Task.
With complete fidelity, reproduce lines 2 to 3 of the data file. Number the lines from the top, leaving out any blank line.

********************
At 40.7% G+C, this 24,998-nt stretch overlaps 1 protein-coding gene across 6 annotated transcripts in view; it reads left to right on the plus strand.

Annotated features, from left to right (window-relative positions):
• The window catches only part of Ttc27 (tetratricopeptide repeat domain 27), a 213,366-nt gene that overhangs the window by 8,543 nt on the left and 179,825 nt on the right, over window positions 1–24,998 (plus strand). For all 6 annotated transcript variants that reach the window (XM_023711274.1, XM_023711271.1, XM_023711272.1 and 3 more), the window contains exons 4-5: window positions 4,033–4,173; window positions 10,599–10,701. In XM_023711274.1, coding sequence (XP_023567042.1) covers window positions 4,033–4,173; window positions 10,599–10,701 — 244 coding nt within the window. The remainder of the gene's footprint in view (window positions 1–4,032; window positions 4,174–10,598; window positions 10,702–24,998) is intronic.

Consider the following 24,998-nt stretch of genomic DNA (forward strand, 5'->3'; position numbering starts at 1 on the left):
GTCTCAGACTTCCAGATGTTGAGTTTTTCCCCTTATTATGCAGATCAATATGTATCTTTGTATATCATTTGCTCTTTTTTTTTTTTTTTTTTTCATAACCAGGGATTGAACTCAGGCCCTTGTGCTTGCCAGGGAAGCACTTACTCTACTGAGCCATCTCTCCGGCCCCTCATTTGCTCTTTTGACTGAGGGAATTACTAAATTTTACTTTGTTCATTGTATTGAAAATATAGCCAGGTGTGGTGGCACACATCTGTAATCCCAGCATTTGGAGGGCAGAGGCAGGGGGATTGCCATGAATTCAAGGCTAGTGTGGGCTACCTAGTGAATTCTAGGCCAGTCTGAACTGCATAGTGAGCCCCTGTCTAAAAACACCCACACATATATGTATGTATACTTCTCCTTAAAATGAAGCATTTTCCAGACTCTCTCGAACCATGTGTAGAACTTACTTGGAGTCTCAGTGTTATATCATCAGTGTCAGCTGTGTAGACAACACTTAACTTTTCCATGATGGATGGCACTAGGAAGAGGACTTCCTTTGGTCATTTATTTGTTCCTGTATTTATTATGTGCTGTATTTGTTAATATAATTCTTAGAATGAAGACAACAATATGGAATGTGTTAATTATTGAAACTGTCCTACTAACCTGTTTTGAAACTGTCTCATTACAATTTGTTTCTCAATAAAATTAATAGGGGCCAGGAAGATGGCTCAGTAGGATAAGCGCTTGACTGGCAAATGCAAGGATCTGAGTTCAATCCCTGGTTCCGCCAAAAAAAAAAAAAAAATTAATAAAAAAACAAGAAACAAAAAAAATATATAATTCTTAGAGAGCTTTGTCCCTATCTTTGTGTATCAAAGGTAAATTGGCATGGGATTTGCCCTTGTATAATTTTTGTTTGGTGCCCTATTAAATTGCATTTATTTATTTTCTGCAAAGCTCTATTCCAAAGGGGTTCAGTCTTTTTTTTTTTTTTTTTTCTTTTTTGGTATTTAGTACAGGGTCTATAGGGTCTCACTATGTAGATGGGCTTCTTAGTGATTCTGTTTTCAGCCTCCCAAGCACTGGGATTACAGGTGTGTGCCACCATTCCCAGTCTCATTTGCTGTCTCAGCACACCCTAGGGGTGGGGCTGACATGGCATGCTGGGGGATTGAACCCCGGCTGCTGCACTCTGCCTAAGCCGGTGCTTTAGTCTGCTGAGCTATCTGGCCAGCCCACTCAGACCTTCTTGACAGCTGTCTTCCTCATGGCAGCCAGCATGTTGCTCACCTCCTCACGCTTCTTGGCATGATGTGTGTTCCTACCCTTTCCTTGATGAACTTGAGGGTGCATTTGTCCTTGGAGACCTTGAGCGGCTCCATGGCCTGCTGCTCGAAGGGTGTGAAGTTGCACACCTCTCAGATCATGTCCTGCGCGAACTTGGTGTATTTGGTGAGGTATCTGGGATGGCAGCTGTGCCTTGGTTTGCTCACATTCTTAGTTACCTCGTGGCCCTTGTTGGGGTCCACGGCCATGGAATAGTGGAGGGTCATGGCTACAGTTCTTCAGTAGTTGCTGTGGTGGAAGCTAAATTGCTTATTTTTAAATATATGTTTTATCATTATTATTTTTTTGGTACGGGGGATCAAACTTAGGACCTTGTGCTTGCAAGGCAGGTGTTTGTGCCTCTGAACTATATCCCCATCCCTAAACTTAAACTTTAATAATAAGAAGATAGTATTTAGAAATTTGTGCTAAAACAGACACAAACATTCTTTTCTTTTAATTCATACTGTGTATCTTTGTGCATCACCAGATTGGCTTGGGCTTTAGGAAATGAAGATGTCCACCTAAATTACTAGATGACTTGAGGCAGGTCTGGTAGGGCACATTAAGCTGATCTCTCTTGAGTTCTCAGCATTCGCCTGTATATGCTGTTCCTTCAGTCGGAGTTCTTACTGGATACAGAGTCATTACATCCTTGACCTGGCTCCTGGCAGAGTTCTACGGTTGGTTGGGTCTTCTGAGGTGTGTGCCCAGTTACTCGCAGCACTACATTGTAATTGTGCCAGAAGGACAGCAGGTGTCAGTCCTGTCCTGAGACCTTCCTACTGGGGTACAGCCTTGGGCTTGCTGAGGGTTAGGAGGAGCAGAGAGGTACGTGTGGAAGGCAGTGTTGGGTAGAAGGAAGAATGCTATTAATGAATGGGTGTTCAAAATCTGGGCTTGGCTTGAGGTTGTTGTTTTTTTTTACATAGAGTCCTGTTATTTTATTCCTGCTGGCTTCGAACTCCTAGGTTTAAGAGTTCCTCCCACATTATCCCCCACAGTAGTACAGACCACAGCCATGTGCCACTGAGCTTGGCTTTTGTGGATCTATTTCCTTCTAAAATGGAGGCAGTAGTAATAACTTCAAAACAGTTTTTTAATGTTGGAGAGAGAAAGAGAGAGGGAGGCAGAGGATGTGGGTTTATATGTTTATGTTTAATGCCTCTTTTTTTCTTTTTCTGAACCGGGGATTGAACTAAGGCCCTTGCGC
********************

Annotated features, from left to right (window-relative positions):
• The window catches only part of Ttc27 (tetratricopeptide repeat domain 27), a 213,366-nt gene that overhangs the window by 8,543 nt on the left and 179,825 nt on the right, over window positions 1–24,998 (plus strand). For all 6 annotated transcript variants that reach the window (XM_023711274.1, XM_023711271.1, XM_023711272.1 and 3 more), the window contains exons 4-5: window positions 4,033–4,173; window positions 10,599–10,701. In XM_023711274.1, coding sequence (XP_023567042.1) covers window positions 4,033–4,173; window positions 10,599–10,701 — 244 coding nt within the window. The remainder of the gene's footprint in view (window positions 1–4,032; window positions 4,174–10,598; window positions 10,702–24,998) is intronic.